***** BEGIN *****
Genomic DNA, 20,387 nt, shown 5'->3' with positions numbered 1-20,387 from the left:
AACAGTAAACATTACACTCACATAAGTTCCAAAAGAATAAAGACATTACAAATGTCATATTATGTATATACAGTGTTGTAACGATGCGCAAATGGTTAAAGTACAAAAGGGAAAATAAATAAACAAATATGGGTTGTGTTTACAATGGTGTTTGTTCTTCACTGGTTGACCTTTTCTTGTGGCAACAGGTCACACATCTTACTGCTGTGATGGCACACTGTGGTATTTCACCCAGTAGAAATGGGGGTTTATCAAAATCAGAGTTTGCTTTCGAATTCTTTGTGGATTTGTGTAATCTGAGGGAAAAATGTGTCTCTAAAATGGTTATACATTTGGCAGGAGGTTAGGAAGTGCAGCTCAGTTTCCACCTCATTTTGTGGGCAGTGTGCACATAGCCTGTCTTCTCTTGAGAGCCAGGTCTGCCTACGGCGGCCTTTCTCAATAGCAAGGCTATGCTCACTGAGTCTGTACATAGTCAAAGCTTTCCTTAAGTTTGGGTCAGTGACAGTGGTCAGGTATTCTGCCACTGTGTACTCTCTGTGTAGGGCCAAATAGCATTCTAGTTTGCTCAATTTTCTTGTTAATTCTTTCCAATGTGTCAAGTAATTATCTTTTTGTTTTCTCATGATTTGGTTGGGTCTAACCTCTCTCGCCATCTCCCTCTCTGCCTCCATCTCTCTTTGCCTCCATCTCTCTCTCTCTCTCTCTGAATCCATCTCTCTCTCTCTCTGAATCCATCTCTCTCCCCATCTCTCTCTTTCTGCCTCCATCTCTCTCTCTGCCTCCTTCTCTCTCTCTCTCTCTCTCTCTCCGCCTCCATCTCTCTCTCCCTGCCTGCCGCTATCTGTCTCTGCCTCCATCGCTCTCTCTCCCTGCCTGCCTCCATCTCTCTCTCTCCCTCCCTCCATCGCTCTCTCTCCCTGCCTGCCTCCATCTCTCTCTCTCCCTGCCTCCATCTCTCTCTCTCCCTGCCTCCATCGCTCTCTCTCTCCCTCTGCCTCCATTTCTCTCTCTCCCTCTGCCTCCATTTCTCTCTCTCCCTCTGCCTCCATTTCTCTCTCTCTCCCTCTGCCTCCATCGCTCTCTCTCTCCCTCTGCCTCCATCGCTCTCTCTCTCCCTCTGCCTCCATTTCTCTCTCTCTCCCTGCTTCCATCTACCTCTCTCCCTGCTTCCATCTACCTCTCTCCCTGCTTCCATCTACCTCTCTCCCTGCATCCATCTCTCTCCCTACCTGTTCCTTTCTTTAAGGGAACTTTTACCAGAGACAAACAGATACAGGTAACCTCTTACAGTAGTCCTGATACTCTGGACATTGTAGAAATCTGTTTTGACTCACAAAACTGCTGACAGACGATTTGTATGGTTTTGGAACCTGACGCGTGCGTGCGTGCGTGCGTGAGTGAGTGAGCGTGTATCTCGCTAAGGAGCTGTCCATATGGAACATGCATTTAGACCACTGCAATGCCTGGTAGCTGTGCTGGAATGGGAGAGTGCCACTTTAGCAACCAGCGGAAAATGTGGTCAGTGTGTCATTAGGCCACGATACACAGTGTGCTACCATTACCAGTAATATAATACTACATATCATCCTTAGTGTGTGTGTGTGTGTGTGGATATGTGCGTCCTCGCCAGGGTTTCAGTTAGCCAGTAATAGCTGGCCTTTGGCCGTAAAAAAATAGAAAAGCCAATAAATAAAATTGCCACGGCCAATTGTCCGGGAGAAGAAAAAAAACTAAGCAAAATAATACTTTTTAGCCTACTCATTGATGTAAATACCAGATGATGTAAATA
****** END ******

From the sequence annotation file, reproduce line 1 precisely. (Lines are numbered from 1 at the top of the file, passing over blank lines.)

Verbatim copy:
Genomic DNA, 20,387 nt, shown 5'->3' with positions numbered 1-20,387 from the left: